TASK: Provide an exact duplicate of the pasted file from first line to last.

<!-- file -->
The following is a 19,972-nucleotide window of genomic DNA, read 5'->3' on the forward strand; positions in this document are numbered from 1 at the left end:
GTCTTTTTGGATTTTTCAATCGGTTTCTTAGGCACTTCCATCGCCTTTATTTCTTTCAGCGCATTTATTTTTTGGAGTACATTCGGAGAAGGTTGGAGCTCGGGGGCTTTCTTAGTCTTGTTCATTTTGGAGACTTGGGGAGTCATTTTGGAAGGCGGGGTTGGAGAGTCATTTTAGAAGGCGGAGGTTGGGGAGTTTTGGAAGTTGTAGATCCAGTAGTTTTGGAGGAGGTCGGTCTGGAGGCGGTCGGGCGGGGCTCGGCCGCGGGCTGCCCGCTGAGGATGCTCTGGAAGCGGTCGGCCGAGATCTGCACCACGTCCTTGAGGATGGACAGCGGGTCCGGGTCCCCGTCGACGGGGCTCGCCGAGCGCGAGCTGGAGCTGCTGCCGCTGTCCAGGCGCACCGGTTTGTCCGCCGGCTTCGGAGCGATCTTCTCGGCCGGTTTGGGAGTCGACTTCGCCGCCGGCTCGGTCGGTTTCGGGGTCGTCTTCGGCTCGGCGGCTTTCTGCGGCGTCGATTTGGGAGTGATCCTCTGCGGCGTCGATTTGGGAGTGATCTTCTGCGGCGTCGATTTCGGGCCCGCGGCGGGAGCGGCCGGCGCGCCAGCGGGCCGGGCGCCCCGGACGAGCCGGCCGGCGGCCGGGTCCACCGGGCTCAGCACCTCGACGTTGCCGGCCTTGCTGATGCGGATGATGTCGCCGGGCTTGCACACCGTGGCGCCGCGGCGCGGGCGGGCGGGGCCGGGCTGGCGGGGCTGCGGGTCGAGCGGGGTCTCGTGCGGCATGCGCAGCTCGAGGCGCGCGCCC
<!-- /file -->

The following is a 19,972-nucleotide window of genomic DNA, read 5'->3' on the forward strand; positions in this document are numbered from 1 at the left end:
GTCTTTTTGGATTTTTCAATCGGTTTCTTAGGCACTTCCATCGCCTTTATTTCTTTCAGCGCATTTATTTTTTGGAGTACATTCGGAGAAGGTTGGAGCTCGGGGGCTTTCTTAGTCTTGTTCATTTTGGAGACTTGGGGAGTCATTTTGGAAGGCGGGGTTGGAGAGTCATTTTAGAAGGCGGAGGTTGGGGAGTTTTGGAAGTTGTAGATCCAGTAGTTTTGGAGGAGGTCGGTCTGGAGGCGGTCGGGCGGGGCTCGGCCGCGGGCTGCCCGCTGAGGATGCTCTGGAAGCGGTCGGCCGAGATCTGCACCACGTCCTTGAGGATGGACAGCGGGTCCGGGTCCCCGTCGACGGGGCTCGCCGAGCGCGAGCTGGAGCTGCTGCCGCTGTCCAGGCGCACCGGTTTGTCCGCCGGCTTCGGAGCGATCTTCTCGGCCGGTTTGGGAGTCGACTTCGCCGCCGGCTCGGTCGGTTTCGGGGTCGTCTTCGGCTCGGCGGCTTTCTGCGGCGTCGATTTGGGAGTGATCCTCTGCGGCGTCGATTTGGGAGTGATCTTCTGCGGCGTCGATTTCGGGCCCGCGGCGGGAGCGGCCGGCGCGCCAGCGGGCCGGGCGCCCCGGACGAGCCGGCCGGCGGCCGGGTCCACCGGGCTCAGCACCTCGACGTTGCCGGCCTTGCTGATGCGGATGATGTCGCCGGGCTTGCACACCGTGGCGCCGCGGCGCGGGCGGGCGGGGCCGGGCTGGCGGGGCTGCGGGTCGAGCGGGGTCTCGTGCGGCATGCGCAGCTCGAGGCGCGCGCCC